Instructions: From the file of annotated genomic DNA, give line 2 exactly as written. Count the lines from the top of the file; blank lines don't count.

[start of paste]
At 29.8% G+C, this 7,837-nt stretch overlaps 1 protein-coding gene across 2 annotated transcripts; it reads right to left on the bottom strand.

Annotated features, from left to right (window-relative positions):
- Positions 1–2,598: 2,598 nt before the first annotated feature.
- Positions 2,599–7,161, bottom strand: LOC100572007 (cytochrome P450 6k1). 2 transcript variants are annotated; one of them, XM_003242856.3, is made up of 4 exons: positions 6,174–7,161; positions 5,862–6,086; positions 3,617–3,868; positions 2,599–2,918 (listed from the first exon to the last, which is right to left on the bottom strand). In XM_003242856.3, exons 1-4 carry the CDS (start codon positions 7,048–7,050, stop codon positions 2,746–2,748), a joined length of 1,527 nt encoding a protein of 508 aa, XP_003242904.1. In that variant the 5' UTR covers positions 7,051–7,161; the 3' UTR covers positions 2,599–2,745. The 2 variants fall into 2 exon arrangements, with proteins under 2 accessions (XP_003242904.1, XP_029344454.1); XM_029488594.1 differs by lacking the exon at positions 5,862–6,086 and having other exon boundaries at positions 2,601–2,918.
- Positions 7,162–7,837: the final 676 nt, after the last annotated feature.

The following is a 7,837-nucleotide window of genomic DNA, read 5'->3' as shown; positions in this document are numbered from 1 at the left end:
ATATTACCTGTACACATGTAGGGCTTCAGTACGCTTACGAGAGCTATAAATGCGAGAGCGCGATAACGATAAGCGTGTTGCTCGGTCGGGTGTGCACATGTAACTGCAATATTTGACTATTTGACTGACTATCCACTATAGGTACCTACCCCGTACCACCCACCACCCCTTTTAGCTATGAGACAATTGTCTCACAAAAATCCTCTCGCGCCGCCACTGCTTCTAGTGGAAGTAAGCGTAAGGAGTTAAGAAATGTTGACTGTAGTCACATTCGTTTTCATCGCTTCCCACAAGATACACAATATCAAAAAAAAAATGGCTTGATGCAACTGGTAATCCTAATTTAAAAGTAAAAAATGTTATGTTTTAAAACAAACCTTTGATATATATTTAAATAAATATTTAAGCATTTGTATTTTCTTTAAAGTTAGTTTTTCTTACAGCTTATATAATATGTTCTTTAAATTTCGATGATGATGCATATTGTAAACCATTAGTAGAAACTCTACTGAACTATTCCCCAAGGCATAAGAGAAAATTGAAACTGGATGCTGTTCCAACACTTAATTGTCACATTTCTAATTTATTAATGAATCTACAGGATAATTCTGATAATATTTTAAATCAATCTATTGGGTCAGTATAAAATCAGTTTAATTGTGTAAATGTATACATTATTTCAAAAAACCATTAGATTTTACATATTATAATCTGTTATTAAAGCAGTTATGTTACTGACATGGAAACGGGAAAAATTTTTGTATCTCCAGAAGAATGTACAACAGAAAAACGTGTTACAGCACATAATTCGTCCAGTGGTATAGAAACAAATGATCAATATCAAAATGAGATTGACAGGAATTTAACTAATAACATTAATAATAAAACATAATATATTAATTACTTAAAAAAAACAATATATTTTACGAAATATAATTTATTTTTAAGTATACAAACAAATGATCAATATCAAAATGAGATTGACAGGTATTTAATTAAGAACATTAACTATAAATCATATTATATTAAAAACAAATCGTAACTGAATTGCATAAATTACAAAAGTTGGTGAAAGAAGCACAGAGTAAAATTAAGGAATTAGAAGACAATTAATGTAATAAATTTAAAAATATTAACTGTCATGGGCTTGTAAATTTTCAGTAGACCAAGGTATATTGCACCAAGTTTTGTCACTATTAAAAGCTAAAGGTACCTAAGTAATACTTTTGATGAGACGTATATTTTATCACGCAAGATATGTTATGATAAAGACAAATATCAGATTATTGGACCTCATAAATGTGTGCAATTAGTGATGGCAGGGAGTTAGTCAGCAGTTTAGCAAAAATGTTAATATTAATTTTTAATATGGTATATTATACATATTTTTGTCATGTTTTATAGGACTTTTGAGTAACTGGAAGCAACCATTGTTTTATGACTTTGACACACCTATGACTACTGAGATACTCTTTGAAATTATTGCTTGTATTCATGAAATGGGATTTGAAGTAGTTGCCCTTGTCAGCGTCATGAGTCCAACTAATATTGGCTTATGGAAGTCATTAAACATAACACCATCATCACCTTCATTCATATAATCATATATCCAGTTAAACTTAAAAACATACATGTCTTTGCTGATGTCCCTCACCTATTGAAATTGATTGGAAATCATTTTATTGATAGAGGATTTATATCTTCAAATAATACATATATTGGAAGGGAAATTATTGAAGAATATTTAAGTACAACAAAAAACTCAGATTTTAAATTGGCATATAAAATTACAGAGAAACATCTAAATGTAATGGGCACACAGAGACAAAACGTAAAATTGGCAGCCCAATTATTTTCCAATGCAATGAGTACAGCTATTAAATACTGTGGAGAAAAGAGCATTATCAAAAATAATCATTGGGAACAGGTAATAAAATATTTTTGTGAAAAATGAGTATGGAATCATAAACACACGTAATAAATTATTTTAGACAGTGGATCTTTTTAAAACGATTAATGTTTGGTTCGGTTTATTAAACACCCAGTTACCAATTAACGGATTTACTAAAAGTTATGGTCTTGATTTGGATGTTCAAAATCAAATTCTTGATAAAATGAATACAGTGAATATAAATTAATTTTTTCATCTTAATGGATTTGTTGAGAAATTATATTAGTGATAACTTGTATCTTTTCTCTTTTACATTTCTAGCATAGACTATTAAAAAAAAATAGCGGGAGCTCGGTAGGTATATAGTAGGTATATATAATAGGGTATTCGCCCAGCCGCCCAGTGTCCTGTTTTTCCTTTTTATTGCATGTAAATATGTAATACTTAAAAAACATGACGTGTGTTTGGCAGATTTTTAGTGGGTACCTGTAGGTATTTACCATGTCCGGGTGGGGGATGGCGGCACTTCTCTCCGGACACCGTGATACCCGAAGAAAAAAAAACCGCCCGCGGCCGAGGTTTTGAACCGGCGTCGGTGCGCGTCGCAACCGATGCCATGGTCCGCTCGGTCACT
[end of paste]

Annotated features, from left to right (window-relative positions):